There are so many things to write about as you enter into the study of a subject like environmental literature. Look at the An Introduction to Environmental Literature. Read and perhaps begin writing about the questions in the course description. Write about why environmental literature might matter. Look at the kinks on the course site and search a term or terms that intrigue you and educate your reader. There are many other questions. How do I understand myself and my relationship to the more-than-human world—to natural and built environments, to places like cities, forests, ponds, oceans, animals, gardens, wilderness areas, parks? What is environmental writing? What is environmentalism? How might we think about environmental writing in relationship to the social movement of environmentalism? What can we learn by studying environmental concern in the twentieth century through forms of journalism, advertising, music, popular culture?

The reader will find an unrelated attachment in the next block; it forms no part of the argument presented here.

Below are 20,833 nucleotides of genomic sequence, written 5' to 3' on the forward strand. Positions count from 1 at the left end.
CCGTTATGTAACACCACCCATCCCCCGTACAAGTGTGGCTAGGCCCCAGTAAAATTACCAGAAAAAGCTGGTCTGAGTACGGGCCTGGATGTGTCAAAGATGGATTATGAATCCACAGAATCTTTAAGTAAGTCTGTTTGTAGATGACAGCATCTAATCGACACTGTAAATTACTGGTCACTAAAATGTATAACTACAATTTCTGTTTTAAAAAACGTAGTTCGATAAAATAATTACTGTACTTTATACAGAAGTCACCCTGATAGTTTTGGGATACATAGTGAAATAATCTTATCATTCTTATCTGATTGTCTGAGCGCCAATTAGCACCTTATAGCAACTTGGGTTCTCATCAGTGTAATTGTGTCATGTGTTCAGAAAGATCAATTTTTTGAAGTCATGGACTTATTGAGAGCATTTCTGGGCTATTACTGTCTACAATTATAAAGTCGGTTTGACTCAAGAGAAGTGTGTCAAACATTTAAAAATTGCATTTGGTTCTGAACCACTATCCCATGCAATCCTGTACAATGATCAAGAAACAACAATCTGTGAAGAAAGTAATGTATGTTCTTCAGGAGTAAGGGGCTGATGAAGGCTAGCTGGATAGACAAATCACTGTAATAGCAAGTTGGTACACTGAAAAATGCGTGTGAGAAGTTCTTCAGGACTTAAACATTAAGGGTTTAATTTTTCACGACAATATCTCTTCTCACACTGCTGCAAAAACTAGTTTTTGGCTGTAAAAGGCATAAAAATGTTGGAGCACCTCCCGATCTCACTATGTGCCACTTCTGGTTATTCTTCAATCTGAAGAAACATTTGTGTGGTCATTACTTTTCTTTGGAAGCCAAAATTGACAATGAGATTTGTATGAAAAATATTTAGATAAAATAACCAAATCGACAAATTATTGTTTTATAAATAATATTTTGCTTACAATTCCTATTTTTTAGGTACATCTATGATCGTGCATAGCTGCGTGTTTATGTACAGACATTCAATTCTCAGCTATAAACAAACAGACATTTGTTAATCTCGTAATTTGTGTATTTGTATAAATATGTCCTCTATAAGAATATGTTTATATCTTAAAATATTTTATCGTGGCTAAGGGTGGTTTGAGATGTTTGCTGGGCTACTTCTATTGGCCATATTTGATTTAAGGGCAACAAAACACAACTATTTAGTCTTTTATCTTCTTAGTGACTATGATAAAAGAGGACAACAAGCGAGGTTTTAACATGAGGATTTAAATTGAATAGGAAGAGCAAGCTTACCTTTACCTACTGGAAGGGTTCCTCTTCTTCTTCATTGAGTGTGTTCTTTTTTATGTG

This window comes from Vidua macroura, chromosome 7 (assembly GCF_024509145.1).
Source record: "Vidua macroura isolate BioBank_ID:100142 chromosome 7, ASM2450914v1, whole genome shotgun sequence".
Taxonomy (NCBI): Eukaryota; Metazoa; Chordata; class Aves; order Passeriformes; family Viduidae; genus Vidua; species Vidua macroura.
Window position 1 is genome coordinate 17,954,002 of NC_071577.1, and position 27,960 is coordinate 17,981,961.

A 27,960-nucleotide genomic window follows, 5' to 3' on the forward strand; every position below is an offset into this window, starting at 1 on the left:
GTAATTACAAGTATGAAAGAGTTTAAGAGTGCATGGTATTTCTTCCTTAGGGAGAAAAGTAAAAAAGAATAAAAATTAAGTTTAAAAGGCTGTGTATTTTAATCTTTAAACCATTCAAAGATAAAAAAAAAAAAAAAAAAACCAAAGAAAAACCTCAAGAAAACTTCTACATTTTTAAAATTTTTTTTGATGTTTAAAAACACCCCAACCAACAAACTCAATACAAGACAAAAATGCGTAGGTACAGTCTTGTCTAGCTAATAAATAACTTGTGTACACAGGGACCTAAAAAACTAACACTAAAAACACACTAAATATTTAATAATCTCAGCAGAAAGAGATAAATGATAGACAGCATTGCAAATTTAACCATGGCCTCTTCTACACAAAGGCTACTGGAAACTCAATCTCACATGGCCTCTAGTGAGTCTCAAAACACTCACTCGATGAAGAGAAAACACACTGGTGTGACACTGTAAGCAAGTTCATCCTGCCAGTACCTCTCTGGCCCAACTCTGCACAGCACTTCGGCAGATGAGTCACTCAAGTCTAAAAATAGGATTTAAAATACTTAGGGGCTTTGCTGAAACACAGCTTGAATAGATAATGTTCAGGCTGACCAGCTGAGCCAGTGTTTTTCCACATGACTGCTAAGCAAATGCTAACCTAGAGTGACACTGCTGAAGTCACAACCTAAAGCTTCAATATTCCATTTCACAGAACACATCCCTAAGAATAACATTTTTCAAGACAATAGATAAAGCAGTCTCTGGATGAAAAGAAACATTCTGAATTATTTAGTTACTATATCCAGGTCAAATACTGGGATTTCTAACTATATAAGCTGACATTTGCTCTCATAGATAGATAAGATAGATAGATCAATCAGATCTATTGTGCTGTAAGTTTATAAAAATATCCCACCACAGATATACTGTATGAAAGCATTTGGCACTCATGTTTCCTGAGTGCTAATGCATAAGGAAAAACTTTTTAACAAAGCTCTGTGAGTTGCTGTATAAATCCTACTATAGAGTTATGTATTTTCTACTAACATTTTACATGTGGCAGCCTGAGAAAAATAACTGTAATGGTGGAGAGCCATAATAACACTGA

Before you publish:
Have you edited and formatted your text?
Do you have a concise and thoughtful title?
Have you considered an image or images in your post?
Have you considered linking to other digital sites or resources?
In the editing screen, add the category “First Thoughts” and then add tags to the post. Include at least three tags with each post. The tags will be names, key terms, places, etc.
Publish your first blog post (and delete the default “Hello World” post). Once you publish, you will likely want to go back and make changes. I encourage you to curate your blog posts as the course unfolds.
Read Ramachandra Guha, “Part One: Environmentalism’s First Wave,” in Environmentalism: A Global History, 1-62. As you read, note the mention of the writers Guha mentions, including Ralph Waldo Emerson, Henry David Thoreau, Charles Darwin, Charles Lyell, Alexander von Humboldt, Dietrich Brandis, George Perkins Marsh, Miguel Angel de Quevedo